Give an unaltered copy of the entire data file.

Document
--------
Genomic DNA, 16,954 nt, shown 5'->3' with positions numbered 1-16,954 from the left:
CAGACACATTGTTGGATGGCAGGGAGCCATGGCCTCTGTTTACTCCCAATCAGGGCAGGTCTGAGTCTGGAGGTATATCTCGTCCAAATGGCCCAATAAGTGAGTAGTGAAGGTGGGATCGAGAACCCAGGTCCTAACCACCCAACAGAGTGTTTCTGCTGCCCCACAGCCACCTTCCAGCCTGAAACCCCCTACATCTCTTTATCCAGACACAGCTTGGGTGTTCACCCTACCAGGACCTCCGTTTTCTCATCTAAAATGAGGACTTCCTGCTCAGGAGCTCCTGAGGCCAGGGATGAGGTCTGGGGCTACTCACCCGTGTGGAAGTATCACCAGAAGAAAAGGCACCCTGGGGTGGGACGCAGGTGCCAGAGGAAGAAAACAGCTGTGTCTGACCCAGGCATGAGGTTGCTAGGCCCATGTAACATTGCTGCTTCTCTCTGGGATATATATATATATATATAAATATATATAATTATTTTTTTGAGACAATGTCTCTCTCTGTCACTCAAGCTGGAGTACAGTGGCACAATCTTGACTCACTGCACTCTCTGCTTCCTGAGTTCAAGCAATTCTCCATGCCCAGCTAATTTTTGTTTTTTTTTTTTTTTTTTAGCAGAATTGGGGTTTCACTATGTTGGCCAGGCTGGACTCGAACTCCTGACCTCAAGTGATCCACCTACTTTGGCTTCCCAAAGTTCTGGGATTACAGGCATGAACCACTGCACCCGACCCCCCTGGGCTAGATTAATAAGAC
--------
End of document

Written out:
Genomic DNA, 16,954 nt, shown 5'->3' with positions numbered 1-16,954 from the left:
CAGACACATTGTTGGATGGCAGGGAGCCATGGCCTCTGTTTACTCCCAATCAGGGCAGGTCTGAGTCTGGAGGTATATCTCGTCCAAATGGCCCAATAAGTGAGTAGTGAAGGTGGGATCGAGAACCCAGGTCCTAACCACCCAACAGAGTGTTTCTGCTGCCCCACAGCCACCTTCCAGCCTGAAACCCCCTACATCTCTTTATCCAGACACAGCTTGGGTGTTCACCCTACCAGGACCTCCGTTTTCTCATCTAAAATGAGGACTTCCTGCTCAGGAGCTCCTGAGGCCAGGGATGAGGTCTGGGGCTACTCACCCGTGTGGAAGTATCACCAGAAGAAAAGGCACCCTGGGGTGGGACGCAGGTGCCAGAGGAAGAAAACAGCTGTGTCTGACCCAGGCATGAGGTTGCTAGGCCCATGTAACATTGCTGCTTCTCTCTGGGATATATATATATATATATAAATATATATAATTATTTTTTTGAGACAATGTCTCTCTCTGTCACTCAAGCTGGAGTACAGTGGCACAATCTTGACTCACTGCACTCTCTGCTTCCTGAGTTCAAGCAATTCTCCATGCCCAGCTAATTTTTGTTTTTTTTTTTTTTTTTTAGCAGAATTGGGGTTTCACTATGTTGGCCAGGCTGGACTCGAACTCCTGACCTCAAGTGATCCACCTACTTTGGCTTCCCAAAGTTCTGGGATTACAGGCATGAACCACTGCACCCGACCCCCCTGGGCTAGATTAATAAGAC